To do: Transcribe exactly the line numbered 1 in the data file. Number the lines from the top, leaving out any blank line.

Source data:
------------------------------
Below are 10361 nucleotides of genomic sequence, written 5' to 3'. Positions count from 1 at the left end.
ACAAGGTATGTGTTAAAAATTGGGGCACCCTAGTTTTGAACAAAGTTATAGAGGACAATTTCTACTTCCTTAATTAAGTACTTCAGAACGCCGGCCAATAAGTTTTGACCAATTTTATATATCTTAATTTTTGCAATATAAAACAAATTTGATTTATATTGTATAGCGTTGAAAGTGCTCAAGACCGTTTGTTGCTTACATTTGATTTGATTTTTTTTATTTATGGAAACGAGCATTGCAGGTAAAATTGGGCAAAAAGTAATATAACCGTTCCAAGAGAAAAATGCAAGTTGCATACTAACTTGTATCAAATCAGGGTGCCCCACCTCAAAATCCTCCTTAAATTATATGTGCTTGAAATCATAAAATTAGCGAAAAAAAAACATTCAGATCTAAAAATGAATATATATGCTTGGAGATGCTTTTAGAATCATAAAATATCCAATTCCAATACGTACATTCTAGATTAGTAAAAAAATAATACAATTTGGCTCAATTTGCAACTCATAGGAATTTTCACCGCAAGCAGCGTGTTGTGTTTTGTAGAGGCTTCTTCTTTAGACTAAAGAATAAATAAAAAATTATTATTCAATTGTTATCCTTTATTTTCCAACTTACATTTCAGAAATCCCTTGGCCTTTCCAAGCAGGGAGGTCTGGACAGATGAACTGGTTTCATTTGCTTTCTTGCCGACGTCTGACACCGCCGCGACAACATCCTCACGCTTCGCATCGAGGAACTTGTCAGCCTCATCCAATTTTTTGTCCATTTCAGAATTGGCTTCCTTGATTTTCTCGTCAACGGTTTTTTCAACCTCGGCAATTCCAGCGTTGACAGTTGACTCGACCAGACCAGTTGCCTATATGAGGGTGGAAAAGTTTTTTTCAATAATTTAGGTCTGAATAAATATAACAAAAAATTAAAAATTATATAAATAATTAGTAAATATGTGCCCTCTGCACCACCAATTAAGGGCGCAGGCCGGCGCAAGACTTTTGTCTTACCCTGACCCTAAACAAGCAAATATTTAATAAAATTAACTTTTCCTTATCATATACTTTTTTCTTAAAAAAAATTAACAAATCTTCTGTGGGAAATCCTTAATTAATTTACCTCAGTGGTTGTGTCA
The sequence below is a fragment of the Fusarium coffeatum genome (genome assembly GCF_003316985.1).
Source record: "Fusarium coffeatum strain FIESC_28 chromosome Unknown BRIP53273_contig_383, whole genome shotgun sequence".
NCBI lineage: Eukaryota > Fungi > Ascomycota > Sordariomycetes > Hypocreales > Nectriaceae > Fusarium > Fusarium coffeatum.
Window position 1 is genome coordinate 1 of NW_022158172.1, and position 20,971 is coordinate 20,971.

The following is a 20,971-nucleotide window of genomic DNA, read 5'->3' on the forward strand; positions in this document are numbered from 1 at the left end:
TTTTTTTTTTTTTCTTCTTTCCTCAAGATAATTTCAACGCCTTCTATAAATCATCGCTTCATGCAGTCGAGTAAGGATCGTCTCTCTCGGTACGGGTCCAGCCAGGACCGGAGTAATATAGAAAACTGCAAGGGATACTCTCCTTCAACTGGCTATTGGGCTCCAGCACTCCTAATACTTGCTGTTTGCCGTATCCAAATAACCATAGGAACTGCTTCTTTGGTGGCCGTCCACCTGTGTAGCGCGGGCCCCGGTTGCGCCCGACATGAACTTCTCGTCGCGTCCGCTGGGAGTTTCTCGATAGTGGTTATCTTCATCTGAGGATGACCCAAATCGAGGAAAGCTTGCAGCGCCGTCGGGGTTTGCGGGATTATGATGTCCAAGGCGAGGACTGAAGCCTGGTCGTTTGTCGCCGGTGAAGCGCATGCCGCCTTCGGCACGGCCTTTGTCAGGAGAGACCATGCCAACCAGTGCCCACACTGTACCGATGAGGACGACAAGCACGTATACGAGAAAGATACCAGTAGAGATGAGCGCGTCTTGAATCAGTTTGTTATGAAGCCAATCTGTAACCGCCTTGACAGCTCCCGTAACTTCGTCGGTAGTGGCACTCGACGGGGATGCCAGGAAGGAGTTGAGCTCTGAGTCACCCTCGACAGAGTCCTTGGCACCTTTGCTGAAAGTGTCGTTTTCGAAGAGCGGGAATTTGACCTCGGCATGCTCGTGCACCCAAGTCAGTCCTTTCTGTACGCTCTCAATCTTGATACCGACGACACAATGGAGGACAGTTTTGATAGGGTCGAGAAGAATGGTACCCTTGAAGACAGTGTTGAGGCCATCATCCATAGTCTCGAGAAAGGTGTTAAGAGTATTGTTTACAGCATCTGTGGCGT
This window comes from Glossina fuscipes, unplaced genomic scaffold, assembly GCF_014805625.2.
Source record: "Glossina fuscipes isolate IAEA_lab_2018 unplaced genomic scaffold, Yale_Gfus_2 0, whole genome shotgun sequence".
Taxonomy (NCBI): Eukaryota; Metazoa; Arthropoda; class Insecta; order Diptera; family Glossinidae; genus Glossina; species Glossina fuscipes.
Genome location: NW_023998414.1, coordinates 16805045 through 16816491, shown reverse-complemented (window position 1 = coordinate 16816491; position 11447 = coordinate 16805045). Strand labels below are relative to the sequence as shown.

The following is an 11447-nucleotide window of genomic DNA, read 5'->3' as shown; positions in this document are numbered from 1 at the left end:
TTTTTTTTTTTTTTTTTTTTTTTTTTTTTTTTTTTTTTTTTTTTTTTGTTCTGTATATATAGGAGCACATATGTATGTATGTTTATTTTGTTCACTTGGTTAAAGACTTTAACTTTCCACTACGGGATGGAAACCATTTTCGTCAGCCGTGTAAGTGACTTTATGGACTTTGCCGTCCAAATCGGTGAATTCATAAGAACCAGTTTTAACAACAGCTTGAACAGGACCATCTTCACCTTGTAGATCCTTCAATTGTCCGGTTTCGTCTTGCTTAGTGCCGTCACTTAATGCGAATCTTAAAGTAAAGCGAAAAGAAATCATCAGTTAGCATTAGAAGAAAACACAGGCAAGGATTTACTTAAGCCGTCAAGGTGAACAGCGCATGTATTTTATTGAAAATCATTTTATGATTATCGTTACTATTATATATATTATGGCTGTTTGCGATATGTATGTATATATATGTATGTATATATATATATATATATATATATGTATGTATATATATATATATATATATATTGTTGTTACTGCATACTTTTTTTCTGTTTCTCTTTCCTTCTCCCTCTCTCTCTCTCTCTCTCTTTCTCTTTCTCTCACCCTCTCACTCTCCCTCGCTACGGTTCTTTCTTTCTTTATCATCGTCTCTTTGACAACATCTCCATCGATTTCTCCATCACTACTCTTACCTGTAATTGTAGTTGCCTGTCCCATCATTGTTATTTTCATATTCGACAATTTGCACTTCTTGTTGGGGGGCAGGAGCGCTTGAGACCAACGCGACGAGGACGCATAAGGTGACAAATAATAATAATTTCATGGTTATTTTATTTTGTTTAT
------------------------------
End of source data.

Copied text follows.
Below are 10361 nucleotides of genomic sequence, written 5' to 3'. Positions count from 1 at the left end.